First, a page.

Until New Year's Day, we're counting down 2020's best brand campaigns and ideas.
No. 12: In a highly coordinated effort, Epic Games poked fun at Apple with a biting parody of the brand’s’s legendary “1984” Super Bowl spot directed by Ridley Scott. A“Fortnite” version of the ad re-cast Apple as Big Brother, just as the video game publisher filed an anti-trust lawsuit against the Cupertino company. It was a response to Apple’s ousting of “Fortnite” from the App Store after Epic added an in-app payment system within the game, circumventing Apple’s payment setup and giving gamers a discount. The lawsuit is ongoing (Facebook recently joined the battle in support of the game publisher), but Epic’s twist on such a seminal ad will surely go down as one of the ballsiest ad moves in modern marketing history. The original spot's director Scott went on to share with Ad Age his thoughts on the move.
Today, Fortnite threw “1984” in Apple’s face. In response to a fight that’s been brewing between the tech giant and the game’s publisher Epic Games that led to Apple ousting Fortnite from the App store, Epic is now suing the company and also released a parody of Apple’s iconic spot. But in this case, Apple is Big Brother.
The Epic film, called “Nineteen Eighty-Fortnite,” features the same set up as Apple’s famous ad, but animated. Zombie-like minions peer up at a black-and-white screen. In place of the menacing bespectacled figure that appears in the original spot, there’s a character with a massive apple head, and the hero, a Fortnite gamer who hurls a unicorn scepter at his face.
“Epic Games has defied the App Store monopoly,” the spot reads. “In retaliation, Apple is blocking Fortnite from a billion devices. Join the fight to stop 2020 from becoming ‘1984.’” The ad also features plenty of Easter eggs, as Business Insider details.
Epic shared the spot on Twitter with the hashtag #FreeFortnite and is encouraging fans to stand up to Apple with it.
The Ridley Scott-directed “1984,” which channels George Orwell’s classic novel of the same name, is largely credited as the ad that turned the Super Bowl into an entertainment extravaganza. Founder Steve Jobs and Chiat/Day had used the ad to position Apple as the David attempting to overthrow the Goliath at the time, IBM.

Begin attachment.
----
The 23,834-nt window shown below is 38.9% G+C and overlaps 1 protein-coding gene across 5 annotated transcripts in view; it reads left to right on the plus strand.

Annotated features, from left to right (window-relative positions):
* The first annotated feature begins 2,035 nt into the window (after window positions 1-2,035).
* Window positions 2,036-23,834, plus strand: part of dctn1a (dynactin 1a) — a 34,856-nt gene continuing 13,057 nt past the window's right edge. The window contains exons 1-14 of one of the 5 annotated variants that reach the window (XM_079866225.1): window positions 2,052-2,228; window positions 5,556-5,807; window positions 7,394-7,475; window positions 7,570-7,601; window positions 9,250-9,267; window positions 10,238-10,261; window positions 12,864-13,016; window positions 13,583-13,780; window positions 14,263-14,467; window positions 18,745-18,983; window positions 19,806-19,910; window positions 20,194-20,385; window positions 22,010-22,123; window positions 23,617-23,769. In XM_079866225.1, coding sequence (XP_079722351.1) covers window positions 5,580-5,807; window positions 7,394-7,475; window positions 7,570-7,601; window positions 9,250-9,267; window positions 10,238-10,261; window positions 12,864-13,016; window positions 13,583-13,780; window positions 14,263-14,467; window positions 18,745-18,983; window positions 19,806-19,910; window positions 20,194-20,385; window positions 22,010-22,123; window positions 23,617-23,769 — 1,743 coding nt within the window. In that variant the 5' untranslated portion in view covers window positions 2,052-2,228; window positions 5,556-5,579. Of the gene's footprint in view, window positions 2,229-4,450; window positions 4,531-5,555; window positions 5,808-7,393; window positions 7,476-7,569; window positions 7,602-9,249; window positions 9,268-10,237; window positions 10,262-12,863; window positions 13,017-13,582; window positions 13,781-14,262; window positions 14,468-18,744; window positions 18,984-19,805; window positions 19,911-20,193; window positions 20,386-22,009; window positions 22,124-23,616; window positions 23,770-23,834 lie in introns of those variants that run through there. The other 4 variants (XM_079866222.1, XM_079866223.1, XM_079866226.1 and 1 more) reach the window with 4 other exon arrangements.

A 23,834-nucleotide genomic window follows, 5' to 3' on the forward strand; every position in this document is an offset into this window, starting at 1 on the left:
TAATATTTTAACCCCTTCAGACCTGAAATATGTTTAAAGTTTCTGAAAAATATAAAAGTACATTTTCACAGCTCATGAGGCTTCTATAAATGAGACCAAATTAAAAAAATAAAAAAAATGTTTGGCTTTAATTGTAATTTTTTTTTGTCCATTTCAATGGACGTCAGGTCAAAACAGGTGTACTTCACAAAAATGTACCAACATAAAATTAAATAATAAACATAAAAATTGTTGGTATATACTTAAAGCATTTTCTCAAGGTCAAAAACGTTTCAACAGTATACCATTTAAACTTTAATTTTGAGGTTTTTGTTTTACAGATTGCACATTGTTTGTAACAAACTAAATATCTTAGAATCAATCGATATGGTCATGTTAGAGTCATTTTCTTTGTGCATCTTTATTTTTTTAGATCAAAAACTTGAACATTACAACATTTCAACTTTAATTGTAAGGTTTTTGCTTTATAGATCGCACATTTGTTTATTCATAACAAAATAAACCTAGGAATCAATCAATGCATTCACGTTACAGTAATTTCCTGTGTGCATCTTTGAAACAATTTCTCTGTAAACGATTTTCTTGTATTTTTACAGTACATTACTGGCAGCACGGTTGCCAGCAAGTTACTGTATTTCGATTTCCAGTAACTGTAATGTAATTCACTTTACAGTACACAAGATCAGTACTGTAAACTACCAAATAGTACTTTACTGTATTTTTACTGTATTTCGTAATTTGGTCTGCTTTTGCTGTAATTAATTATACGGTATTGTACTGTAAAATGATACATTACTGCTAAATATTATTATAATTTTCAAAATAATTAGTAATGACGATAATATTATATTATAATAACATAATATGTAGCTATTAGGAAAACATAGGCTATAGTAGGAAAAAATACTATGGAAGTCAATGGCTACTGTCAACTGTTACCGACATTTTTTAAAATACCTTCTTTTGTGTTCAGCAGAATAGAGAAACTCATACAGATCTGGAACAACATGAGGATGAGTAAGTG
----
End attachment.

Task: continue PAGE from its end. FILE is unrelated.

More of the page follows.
Famously, in his keynote speech introducing the ad, Jobs announced, “IBM wants it all and is aiming its guns on its last obstacle to industry control: Apple. Will Big Blue dominate the entire computer industry? The entire information age? Was George Orwell right about 1984?”
In its civil anti-trust lawsuit filed today, Epic Games cites Jobs’ quote and writes, “Fast forward to 2020, and Apple has become what it once railed against: the behemoth seeking to control markets, block competition, and stifle innovation. Apple is bigger, more powerful, more entrenched, and more pernicious than the monopolists of yesteryear. At a market cap of nearly $2 trillion, Apple’s size and reach far exceeds that of any technology monopolist in history.”
Apple removed Epic’s best-selling game Fortnite from its App Store on Thursday after Epic added an in-app payment system within the popular game, evading Apple’s own payment setup and offering gamers a discount. The move was meant to circumvent the 30 percent transaction fees that Apple levies on developers who sell apps in its store. Players can still access the game if it is already downloaded on their phones, but new users cannot download the game.
The news of Fornite’s removal was trending on Twitter and other social sites for most of the afternoon.
“Today, Epic Games took the unfortunate step of violating the App Store guidelines that are applied equally to every developer and designed to keep the store safe for our users,” an Apple spokesperson told The Verge. “Epic enabled a feature in its app which was not reviewed or approved by Apple, and they did so with the express intent of violating the App Store guidelines regarding in-app payments that apply to every developer who sells digital goods or services.”
On Twitter, people are concluding that Epic’s parody ad drop was planned in advance to coincide with the lawsuit.
One detail in the ad that adds weight to that: the time stamp that appears on the screen in the spot features today's date.
“The most interesting thing here is that this was clearly planned,” tweeted James Jarvis, head of video operations at media company Future. “Epic knew that by adding in the direct payment they would, most likely, be removed from the app store thus given them grounds for the lawsuit and release of the short film. These things don't happen in meer [sic] hours.”
All this comes after Apple sued a small business because its logo (a pear) "appeared" like its apple icon," prompting people on social media to reflect on their own experiences where Apple came off as a "bully." What goes around, comes around.
Later, the original spot's director Scott shared with Ad Age his thoughts on the new ad.